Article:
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Opinion and Insight

The State of Play: Swedish Advertising in 2015

LBB Editorial , 2 years, 5 months ago

Mid-size budgets disappearing but online opportunities continue to grow

The State of Play: Swedish Advertising in 2015

The Swedish advertising industry is a beacon for innovation and creative evolution – and while that makes it an incredibly exciting place to be it also means that the landscape’s always changing and there’s no room for complacency. We caught up with a range of experts to find out how the industry is faring today.

The only constant at the moment is change, which means that creatives, business leaders, strategists and producers are all being kept on their toes. “As in many other markets we are in the perfect storm of change. Industries collide, silos are being torn down and old definitions are no longer valid. So in many ways the market has been more inspiring, unsecure and up for grabs than ever before,” observes DDB Stockholm CEO David Sandstrom. “Since we are an agency that loves the dynamics of change, the market has treated us well so far.”

In terms of activity, the year got off to a slow start across the board, according to Camp David’s Kristina Wibom. “The year was really slow to start and it felt like it was for the whole business and then suddenly we had loads of pitches and we’re really busy. It’s picking up really fast now,” she says, noting that peers from other production companies had also told her they had experienced a similarly halting start to the year followed by a sudden influx of work to pitch on.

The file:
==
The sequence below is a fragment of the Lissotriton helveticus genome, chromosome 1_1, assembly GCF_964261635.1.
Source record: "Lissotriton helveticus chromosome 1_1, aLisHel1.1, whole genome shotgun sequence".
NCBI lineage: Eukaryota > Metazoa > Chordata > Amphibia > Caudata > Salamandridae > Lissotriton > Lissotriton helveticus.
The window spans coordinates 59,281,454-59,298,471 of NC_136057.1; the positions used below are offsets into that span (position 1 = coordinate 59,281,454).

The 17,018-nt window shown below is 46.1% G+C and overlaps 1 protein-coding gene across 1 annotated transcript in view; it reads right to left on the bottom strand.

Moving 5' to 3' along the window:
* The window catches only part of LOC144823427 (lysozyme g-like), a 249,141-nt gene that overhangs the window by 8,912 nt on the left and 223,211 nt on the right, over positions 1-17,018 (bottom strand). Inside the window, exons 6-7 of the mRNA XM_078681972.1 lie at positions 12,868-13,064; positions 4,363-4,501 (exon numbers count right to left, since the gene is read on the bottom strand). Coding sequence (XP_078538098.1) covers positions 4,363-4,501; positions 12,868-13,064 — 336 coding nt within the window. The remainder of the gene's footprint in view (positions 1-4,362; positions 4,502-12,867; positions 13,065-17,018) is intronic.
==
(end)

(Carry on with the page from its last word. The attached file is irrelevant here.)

At production company Brokendoll, Brett Richards has a similar double-edged story. “So far for us the year has been brilliant. However it feels like the market is still struggling a little after the downturn,” he says, explaining that the industry is currently lively with activity but still tough.

Both Kristina at Camp David and Brett at Brokendoll have observed a growing gulf in budgets, with mid-sized work (1 million to 1.5 million Swedish Krona) growing rarer. It seems that clients are either spreading their money over more small scale cheap work or throwing everything after one big showcase project.

“Mid size budgets are disappearing and we are still seeing some ambitious big budget stuff but more and more small budget work,” explains Brett. “There is also an increase in the number of briefs that tie into branded content and or some kind of real life event.”

Meanwhile agencies have noticed that the sort of requests they’re seeing from brands are also evolving, with a greater emphasis on integration and collapsing the boundaries between different disciplines. 

“We see increased requests for the combined potential of PR and advertising. We are changing our agency setup to meet their demands,” says Abby Norm’s Oskar Hellqvist.